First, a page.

Yeah, that makes so much sense. And it sounds like is a really good longterm strategic decision that you’re making, even if right now it might not be allowing you to work less or earn more, you’re being smart about the future of your business and maybe putting a little bit of extra work right now onboarding those people and really managing those people probably.

Ashlyn:

Yes, definitely. You said it, it’s playing the long game.

Gillian:

Okay. My next wrap up question for you is, do you have a favorite productivity tip or a tool that you can share with our listeners?

Ashlyn:

Oh my gosh. I love all things productivity. I have an app too, but I have this little square. You could probably search on Amazon, square timer, that I use all the time. My battery and that died recently and so I’ve gone back to using Focus Keeper on my phone. Do you ever use that app?

Gillian:

Well tell me about it. No, I don’t use that app, but I use something that maybe is like it.

Ashlyn:

Probably similar. I’m sure there’s many other tools like this. It runs on Pomodoro sprints. So the concept of 25 on, five minutes off, 25 on, five off, 25 on, five off, 25 on, five off break. The concept is if you can run two of those a day, you can tackle a lot of work. So that that is a big tool I use because it’s like that War of Art book, Steven Pressfield talks [crosstalk 00:47:01].

I should probably read that once a year, but that resistance that we get, when I sit down and I don’t want to work. I don’t know, it’s not laziness. Well, maybe it is some, but it’s more just maybe fear or inadequacy feeling and if I could just set a timer that’s like, you know what? For 25 minutes I’m going to this, I’m not going to get up to eat snacks, I’m not going to get up to go cuddle with my dog, I’m not going to look at text messages, I’m just going to do this one thing. That is a game changer for me. I use it at least once a day on at least one task. I am borderline addicted to it.

Gillian:

Yeah, you can do anything for 25 minutes. And just simply deciding to focus on something for a period of time so that you know there’s going to be an end and committing that you’re not going to do anything else. Like you were saying, not go get a snack, not go snuggle with the dog, it makes such a big difference in your productivity. So I love that tip. What did you say that that tool is called?

Ashlyn:

Focus Keeper app. I can’t remember now if it’s free or not. I’ve had it on my phone for probably two and a half, three years now, so I don’t even know. If it was an investment, it was a really good one.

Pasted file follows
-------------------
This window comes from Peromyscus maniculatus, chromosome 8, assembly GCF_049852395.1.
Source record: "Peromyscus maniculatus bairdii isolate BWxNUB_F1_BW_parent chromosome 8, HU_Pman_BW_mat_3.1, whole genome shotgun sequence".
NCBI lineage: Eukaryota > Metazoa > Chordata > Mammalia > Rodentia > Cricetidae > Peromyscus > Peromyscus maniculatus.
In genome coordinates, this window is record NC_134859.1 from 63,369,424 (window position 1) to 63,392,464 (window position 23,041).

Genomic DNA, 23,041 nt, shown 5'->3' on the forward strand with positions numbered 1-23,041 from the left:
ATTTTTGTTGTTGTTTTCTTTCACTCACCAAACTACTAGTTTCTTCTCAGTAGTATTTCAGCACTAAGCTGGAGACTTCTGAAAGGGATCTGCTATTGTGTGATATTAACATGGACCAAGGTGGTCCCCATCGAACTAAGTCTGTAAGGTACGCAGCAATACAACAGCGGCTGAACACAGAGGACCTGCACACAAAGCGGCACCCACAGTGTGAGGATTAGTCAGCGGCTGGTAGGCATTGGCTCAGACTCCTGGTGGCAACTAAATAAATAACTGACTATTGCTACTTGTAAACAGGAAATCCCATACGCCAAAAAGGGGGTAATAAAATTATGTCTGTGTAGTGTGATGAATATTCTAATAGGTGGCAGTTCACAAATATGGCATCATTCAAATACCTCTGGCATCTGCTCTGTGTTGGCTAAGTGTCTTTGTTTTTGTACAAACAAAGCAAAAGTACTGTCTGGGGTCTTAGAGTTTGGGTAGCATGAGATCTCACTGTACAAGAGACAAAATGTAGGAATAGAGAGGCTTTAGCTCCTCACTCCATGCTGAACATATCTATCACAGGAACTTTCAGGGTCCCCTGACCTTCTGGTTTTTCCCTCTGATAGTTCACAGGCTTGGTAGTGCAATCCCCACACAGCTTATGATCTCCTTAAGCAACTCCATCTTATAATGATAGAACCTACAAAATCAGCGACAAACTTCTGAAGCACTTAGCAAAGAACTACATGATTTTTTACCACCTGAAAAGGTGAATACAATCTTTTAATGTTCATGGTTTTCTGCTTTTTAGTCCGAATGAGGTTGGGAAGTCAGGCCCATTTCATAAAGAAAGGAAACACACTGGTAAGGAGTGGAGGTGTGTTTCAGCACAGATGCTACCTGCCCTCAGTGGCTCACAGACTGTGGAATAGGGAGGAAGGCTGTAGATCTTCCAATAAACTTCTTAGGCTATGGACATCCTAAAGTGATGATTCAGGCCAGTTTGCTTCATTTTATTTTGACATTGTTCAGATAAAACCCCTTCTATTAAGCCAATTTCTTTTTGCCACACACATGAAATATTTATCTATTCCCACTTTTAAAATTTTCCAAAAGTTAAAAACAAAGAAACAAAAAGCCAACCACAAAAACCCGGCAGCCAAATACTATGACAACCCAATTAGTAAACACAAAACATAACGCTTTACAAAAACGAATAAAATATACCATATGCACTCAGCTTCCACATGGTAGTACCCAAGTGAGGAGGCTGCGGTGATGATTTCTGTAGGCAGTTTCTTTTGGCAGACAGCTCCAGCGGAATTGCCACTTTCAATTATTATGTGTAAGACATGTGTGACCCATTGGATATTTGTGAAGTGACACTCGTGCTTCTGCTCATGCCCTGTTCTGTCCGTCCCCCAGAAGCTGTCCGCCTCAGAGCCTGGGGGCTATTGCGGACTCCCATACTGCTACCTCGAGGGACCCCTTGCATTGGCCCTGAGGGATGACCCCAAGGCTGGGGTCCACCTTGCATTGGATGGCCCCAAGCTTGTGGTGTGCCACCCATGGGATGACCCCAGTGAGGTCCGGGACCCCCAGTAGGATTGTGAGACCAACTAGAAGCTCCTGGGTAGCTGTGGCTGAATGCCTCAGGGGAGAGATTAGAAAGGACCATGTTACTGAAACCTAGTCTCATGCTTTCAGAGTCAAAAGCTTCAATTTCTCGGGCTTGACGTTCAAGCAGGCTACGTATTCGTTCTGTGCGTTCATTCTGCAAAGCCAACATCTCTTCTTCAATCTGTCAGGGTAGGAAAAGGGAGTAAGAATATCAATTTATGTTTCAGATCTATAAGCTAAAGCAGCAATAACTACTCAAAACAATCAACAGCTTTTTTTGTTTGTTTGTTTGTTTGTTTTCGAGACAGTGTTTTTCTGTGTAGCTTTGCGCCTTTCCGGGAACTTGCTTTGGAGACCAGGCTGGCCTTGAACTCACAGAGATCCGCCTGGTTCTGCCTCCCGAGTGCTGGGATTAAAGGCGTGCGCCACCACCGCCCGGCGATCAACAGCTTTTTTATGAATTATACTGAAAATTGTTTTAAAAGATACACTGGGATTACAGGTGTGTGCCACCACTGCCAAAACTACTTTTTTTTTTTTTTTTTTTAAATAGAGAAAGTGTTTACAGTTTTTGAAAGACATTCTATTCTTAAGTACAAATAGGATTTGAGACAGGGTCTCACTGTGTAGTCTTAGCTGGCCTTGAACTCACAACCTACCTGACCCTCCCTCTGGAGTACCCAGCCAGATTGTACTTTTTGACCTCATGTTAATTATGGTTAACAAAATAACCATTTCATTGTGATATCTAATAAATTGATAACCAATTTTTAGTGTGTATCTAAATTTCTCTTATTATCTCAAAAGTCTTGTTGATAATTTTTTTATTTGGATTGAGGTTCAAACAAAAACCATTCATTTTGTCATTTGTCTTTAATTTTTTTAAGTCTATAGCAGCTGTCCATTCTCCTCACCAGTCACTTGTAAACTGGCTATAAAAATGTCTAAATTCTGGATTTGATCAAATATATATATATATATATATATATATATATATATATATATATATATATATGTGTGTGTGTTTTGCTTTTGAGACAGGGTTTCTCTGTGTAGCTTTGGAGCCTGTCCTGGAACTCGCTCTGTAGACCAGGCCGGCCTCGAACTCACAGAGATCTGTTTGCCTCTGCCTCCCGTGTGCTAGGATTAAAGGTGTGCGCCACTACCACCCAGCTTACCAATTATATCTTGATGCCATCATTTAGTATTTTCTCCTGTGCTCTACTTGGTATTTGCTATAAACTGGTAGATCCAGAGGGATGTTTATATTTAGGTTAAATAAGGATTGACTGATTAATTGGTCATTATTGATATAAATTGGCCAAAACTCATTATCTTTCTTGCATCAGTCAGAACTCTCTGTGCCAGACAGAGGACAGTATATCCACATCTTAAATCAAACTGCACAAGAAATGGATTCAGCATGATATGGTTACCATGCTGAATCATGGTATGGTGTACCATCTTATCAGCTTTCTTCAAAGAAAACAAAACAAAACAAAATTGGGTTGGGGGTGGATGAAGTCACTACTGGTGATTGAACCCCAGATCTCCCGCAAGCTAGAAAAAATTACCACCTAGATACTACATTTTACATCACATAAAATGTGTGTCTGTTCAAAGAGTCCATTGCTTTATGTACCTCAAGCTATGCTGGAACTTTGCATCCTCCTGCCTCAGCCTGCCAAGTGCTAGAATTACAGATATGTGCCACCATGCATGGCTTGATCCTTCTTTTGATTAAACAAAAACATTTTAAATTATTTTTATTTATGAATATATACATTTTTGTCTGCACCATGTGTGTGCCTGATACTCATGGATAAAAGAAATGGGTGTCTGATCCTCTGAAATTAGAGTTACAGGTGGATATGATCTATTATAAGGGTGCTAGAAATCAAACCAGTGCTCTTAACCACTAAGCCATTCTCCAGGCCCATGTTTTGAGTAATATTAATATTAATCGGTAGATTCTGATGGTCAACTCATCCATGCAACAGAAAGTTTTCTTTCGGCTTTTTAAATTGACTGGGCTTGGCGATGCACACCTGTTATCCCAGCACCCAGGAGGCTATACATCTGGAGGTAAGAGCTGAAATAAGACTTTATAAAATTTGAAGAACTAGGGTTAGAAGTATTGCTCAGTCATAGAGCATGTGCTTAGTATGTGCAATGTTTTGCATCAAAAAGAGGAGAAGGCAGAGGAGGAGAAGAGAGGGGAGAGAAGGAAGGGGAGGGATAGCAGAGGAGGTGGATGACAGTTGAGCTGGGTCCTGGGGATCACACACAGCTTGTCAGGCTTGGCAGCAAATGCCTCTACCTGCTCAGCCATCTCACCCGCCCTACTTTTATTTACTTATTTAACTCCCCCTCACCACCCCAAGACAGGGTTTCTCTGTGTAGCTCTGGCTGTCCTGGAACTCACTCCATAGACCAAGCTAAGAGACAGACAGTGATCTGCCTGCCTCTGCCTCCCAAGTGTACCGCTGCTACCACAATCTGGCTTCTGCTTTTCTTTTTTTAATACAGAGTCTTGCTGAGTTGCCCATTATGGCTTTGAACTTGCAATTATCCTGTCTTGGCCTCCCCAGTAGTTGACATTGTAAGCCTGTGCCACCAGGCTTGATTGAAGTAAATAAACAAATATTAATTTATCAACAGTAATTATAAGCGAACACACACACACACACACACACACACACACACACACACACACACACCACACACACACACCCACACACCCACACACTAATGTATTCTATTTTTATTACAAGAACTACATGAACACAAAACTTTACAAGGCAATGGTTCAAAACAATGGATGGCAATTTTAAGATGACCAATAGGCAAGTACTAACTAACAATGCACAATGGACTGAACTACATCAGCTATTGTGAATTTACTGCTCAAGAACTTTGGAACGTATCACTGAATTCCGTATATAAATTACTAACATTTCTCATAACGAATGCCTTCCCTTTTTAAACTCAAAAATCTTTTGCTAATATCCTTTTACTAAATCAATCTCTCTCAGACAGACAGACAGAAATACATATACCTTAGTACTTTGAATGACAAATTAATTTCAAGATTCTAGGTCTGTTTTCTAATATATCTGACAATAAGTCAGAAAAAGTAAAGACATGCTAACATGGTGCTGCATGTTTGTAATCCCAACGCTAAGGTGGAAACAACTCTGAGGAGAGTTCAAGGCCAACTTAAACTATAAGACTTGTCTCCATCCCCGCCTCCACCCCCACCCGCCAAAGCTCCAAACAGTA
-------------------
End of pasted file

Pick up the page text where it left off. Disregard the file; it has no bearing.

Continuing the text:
Gillian:

Yeah. Well I’m sure if it isn’t free, I know there are other like Pomodoro apps out there that do similar things. So if anyone doesn’t know about Pomodoro technique, that is such a good tip for becoming more productive.

Ashlyn:

Yes.

Gillian:

Okay. And finally, if our listeners want to find out more about you and learn more about copywriting, where is the best place for them to do that?

Ashlyn:

Yes. I will be so honored. Ashlyn Writes is my website. I have a YouTube channel too. It’s nothing like yours but it’s been so fun. I just feel really strongly in, I don’t know. I love making content. It helps keep me accountable that I built my business on, probably something I shouldn’t admit on podcasts, but downloading some things at the office and sometimes printing them out and then taking them home and working on them. So that stuff really helped me figure out what I wanted to do. So hopefully my website can be a resource for people for that now. And I like Instagram too. All the links are on Ashlyn Writes.

Gillian:

Yeah. And we’ll include those links in the show notes as well. And I just want to give you a shout out that I love your blog, you have such good copywriting tips on your blogs. If anyone wants to learn more about copywriting then do go check out ashlynwrites.com, that’s right, right?

Ashlyn:

Yeah, that’s it. Thank you.

Gillian:

Awesome. Okay, well thank you so much Ashlyn for taking the time to be here on the show today and for everything that you’ve shared with the listeners about conversion copywriting.

Ashlyn:

Absolutely. Thanks so much for having me on. This is fun.

    Sean McMullin